When I was invited to write about client listening, something I feel passionately about, I decided to go back to basics. I stumbled by chance on the ancient Chinese character for listen – ting – and given its roots hundreds of years BC, I thought I would start there.
Now, I do not hold myself out as knowing any Chinese, so I hope I am staying true to what was intended all those years ago! Those of you who have come across Ting before will be smiling knowingly. I promise, those of you who haven’t will be straight on google to find out more!
The first of the elements is “ear”. That we need to listen with our ears perhaps comes as no surprise. The simplicity of doing this though, is sometimes overlooked. How many times have you been in a client listening meeting with a colleague who is more interested in speaking (and demonstrating what they know) rather than going in with the sole intention of hearing what is said? Steve Covey’s habit of seeking to listen to understand rather than to reply jumps to mind.
I believe that to achieve deeper client listening we should seek to hear more and speak less.
The second element of the character sets out that we should look with our eyes. Those who have read anything about the importance of non-verbal signals will not be surprised by this. Thinking again about this action in the context of client listening, I wonder how many people go into client listening meetings and there only concern is to jot down all that is being said? Perhaps they have a list of questions that they are working through. Perhaps they are concerned about making sure that they have a true record of what is said and don’t want to misrepresent the client when they go back to the office and share the words with the client team? How often are the non-verbal actions of the client saying and sharing more than the words that are being spoken? My fear is that these are missed.
If we want to achieve a deep approach to client listening verbal and non-verbal must come together.
Undivided attention or oneness
I think that few would say that they enter a room for a client listening exercise without giving the client their undivided attention. However, what does this mean and how to we achieve this in practice? I have seen this described as focus and it draws me to think about my learnings as a coach. One of the first things you learn as a coach is that you must move from active listening to deep listening. One of the ways you achieve this is through focus. How many times do we enter a conversation with our own agenda, or with other thoughts playing on our minds? How many times do we use a client listening exercise not as one to learn, but as one to sell?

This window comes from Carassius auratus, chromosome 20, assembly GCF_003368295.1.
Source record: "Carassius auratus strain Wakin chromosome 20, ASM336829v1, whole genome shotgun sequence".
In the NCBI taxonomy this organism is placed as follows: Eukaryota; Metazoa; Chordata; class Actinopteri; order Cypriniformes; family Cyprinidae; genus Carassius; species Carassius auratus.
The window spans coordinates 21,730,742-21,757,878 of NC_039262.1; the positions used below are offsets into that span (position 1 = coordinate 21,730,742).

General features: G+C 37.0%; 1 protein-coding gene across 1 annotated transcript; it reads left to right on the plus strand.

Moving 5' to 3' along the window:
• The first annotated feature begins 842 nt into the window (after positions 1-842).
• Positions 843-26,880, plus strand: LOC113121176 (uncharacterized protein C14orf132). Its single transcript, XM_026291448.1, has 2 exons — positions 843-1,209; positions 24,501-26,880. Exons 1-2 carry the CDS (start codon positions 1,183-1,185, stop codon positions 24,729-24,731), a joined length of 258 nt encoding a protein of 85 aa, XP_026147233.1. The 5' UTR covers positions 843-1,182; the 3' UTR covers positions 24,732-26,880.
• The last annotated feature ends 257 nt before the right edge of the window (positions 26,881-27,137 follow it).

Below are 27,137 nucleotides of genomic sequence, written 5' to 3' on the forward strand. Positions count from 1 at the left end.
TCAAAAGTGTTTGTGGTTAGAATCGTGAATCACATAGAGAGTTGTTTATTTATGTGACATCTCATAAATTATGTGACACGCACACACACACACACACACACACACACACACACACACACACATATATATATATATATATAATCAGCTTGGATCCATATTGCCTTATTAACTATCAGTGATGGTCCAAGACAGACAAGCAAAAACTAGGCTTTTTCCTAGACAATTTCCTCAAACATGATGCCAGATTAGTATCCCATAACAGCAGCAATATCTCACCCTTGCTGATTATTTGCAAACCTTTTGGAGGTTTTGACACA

Perhaps if we listen to clients with a clean sheet of paper, and no agenda, we would be better able to hear what the client is trying to tell us.
I have seen this element of the Chinese character translated in different ways. Some translate it as mind, others scholar. The meaning, I believe, relates to respect.
One of the first things I was taught about the customer/client relationship – in my first Saturday job at a supermarket (and this article is about going back to basics!) – was “the customer is always right.” Now, I am not sure this phrase is what the Chinese had in mind but for me it comes from the same sentiment. What they were trying to express is that you should respect the wisdom of the person who is talking.
In client listening, how often are we trying to justify what has been said rather than respecting the view that is offered? Fees are a great example. Hopefully it isn’t often that a client will say something like “I felt that I was charged for something that I shouldn’t have to pay for”. But, were they to, would we jump in with a response and challenge, or would we respect that view and go away and work out how we could improve as a result?
To achieve deeper client listening we must respect what is said.
I have deliberately left this one until last. That we should use our heart to feel in a client listening exercise is perhaps outside of the comfort zone of some. Some may struggle to see its relevance. However, again, this concept isn’t new in the area of professional services. David Maister introduced intimacy in his Trust Equation. People buy from people. Relationships, and professional services companies are founded on a network of them, are about people. Emotion cannot be boxed up and remain the preserve of friends and family.